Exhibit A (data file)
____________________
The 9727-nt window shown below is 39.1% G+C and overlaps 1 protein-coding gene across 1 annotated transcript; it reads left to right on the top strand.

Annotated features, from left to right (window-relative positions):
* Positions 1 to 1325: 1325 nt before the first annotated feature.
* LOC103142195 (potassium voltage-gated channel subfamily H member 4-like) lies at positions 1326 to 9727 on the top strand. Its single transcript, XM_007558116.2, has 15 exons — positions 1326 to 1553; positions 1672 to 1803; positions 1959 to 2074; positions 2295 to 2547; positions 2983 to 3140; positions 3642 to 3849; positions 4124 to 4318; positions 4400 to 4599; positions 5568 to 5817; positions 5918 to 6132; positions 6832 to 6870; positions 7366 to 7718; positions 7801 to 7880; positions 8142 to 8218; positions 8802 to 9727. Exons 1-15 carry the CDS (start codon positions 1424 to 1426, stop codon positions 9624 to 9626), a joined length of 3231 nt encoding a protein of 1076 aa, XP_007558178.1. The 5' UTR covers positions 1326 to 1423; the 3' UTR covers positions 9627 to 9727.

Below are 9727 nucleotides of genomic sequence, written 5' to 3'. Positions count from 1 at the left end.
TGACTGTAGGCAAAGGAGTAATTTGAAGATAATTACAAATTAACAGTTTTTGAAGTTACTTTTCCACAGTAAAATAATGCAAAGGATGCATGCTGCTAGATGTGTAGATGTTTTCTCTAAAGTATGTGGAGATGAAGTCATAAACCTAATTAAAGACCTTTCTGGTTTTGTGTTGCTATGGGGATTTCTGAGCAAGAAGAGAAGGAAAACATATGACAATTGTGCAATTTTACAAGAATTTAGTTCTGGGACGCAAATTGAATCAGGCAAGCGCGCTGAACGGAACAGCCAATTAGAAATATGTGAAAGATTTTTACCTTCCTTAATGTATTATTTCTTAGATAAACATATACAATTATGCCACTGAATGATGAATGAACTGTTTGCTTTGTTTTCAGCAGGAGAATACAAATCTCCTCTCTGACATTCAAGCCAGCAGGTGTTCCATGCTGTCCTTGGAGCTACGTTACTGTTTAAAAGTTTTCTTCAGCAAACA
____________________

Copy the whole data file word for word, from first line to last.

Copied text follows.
The 9727-nt window shown below is 39.1% G+C and overlaps 1 protein-coding gene across 1 annotated transcript; it reads left to right on the top strand.

Annotated features, from left to right (window-relative positions):
* Positions 1 to 1325: 1325 nt before the first annotated feature.
* LOC103142195 (potassium voltage-gated channel subfamily H member 4-like) lies at positions 1326 to 9727 on the top strand. Its single transcript, XM_007558116.2, has 15 exons — positions 1326 to 1553; positions 1672 to 1803; positions 1959 to 2074; positions 2295 to 2547; positions 2983 to 3140; positions 3642 to 3849; positions 4124 to 4318; positions 4400 to 4599; positions 5568 to 5817; positions 5918 to 6132; positions 6832 to 6870; positions 7366 to 7718; positions 7801 to 7880; positions 8142 to 8218; positions 8802 to 9727. Exons 1-15 carry the CDS (start codon positions 1424 to 1426, stop codon positions 9624 to 9626), a joined length of 3231 nt encoding a protein of 1076 aa, XP_007558178.1. The 5' UTR covers positions 1326 to 1423; the 3' UTR covers positions 9627 to 9727.

Below are 9727 nucleotides of genomic sequence, written 5' to 3'. Positions count from 1 at the left end.
TGACTGTAGGCAAAGGAGTAATTTGAAGATAATTACAAATTAACAGTTTTTGAAGTTACTTTTCCACAGTAAAATAATGCAAAGGATGCATGCTGCTAGATGTGTAGATGTTTTCTCTAAAGTATGTGGAGATGAAGTCATAAACCTAATTAAAGACCTTTCTGGTTTTGTGTTGCTATGGGGATTTCTGAGCAAGAAGAGAAGGAAAACATATGACAATTGTGCAATTTTACAAGAATTTAGTTCTGGGACGCAAATTGAATCAGGCAAGCGCGCTGAACGGAACAGCCAATTAGAAATATGTGAAAGATTTTTACCTTCCTTAATGTATTATTTCTTAGATAAACATATACAATTATGCCACTGAATGATGAATGAACTGTTTGCTTTGTTTTCAGCAGGAGAATACAAATCTCCTCTCTGACATTCAAGCCAGCAGGTGTTCCATGCTGTCCTTGGAGCTACGTTACTGTTTAAAAGTTTTCTTCAGCAAACA